Larry McMurtry's 1985 novel "Lonesome Dove" begins in the small Texas border town of Lonesome Dove in the 1870s, where McMurtry introduces a cast of characters, including retired Texas Rangers and best friends Woodrow Call and Augustus McRae, who made a name for themselves fighting Indians in their youth. Former Ranger colleague and friend Jake Spoon returns to town after ten years of traveling the west. He is a drinker, a gambler, and a rogue, but he is charming, and he captures the heart of the town prostitute Lorena Wood. Jake tells of the untamed lands in Montana, so a group leaves Lonesome Dove to drive cattle to Montana and establish the first ranch in that territory, which sets off a series of adventures, dangers, and unlikely reunions.

Before his arrival, Jake accidentally shot a man in Arkansas, leading Sheriff July Johnson to hunt for Jake. Johnson's new wife, Elmira, grew bored of her married life and abandoned her town and her husband, so July spends part of his journey searching for her.

The story is complex, involving a diverse array of characters whose paths cross unexpectedly and sometimes implausibly. McMurtry fills his tale with tragedy and selfishness. The nineteenth-century American West is a harsh world, and the people of this novel harden themselves to it.
It is a breath of fresh air when we encounter a moment of tenderness. The characters feel real to the reader. Their flaws can be found in many of us. Some of them redeem themselves, while others meet a deserved or undeserved fate.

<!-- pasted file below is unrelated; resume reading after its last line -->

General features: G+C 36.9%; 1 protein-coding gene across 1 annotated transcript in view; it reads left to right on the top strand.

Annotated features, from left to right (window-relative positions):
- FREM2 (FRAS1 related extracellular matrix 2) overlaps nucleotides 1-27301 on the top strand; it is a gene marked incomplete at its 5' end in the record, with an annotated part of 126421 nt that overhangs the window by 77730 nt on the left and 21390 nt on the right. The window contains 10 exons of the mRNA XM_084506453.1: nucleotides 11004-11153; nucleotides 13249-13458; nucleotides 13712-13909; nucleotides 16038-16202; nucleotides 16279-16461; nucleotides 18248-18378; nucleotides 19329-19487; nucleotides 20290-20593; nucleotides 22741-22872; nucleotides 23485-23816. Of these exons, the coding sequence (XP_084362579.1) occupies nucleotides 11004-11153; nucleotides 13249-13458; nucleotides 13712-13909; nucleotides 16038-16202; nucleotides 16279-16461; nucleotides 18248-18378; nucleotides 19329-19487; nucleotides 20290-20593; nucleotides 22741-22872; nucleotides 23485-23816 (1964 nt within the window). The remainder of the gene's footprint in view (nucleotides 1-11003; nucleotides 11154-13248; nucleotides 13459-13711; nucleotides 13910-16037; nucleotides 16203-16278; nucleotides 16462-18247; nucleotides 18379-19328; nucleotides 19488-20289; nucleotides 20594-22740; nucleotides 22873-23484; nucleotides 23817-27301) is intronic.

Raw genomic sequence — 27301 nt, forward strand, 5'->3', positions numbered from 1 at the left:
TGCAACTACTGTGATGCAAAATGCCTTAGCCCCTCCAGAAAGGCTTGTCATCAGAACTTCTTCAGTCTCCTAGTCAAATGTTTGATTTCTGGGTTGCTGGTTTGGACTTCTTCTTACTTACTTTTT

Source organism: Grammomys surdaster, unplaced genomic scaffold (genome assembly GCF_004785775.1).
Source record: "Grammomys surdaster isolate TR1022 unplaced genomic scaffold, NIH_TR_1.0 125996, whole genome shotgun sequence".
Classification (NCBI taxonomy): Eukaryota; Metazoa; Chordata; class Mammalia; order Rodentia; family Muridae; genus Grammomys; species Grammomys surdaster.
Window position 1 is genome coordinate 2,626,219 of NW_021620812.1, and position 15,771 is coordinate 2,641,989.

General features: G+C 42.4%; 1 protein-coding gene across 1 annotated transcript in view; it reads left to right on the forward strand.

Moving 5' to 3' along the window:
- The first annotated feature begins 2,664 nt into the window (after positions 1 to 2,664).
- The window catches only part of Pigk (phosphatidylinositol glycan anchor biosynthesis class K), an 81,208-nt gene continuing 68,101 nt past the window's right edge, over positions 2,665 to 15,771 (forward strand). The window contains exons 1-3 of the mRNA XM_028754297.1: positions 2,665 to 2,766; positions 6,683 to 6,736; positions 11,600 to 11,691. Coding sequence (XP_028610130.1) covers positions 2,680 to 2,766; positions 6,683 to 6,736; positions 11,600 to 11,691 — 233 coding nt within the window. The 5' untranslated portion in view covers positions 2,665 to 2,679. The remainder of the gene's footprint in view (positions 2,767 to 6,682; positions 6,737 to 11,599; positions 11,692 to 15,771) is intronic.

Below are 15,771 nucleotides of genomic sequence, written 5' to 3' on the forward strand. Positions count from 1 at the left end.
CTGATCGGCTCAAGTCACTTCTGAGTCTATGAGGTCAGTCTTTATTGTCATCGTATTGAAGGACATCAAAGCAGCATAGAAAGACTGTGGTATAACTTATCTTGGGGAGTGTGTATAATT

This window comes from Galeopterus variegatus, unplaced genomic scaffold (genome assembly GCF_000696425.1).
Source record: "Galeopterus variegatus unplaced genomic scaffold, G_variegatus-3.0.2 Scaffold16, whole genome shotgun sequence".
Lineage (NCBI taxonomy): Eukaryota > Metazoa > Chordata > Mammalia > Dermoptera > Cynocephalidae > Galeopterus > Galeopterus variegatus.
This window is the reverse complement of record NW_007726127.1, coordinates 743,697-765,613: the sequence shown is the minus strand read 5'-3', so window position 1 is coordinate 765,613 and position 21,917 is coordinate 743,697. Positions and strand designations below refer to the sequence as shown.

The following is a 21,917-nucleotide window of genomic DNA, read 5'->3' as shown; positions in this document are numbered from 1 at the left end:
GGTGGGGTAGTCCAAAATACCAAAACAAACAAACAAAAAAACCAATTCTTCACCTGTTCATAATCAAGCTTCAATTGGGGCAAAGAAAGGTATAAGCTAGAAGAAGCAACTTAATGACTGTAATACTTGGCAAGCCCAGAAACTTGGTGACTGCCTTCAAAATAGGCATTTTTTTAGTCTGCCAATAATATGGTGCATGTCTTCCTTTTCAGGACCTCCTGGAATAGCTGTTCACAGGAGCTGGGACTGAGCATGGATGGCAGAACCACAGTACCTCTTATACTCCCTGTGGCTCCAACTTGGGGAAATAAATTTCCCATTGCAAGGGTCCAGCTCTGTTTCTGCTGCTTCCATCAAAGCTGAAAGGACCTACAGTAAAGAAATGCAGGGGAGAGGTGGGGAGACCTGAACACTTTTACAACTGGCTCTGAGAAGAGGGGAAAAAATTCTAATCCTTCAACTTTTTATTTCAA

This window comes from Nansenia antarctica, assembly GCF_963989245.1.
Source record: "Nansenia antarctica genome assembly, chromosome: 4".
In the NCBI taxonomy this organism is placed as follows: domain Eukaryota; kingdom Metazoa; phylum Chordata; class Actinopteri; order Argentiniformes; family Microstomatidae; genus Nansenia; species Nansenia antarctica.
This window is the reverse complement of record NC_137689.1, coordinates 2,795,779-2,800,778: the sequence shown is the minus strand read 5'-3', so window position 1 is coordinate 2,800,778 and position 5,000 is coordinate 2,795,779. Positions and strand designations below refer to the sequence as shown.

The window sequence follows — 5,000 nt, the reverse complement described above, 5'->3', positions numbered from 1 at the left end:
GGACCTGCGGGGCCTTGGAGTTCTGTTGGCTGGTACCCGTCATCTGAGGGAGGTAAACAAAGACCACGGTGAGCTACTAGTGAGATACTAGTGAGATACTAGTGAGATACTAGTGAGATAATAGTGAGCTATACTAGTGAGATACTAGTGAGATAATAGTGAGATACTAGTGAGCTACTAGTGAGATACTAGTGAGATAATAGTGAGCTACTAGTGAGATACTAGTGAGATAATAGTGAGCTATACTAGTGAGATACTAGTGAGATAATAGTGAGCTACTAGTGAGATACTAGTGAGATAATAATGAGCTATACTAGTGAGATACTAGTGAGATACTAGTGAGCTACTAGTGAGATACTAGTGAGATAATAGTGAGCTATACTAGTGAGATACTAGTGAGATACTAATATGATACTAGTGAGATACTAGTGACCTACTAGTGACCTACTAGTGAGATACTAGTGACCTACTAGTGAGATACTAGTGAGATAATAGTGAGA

A theme of the story is acceptance of responsibility for one's actions. One character refuses to acknowledge paternity responsibilities; others are punished for their association with villains and the fear that prevents them from escaping that association.

"Lonesome Dove" won the 1986 Pulitzer Prize for Fiction and inspired a TV mini-series and multiple follow-up novels by McMurtry. It is a story of hope and disappointment; of friendship and loyalty; of unrequired love; of regrets for paths not taken; and of challenge, failure, and triumph. It is a tale of aging gunfighters coming to terms with the changing world around them.  It is an epic tale of life in the Old West.

Despite all the sorrows of "Lonesome Dove" and its characters, I loved the journey.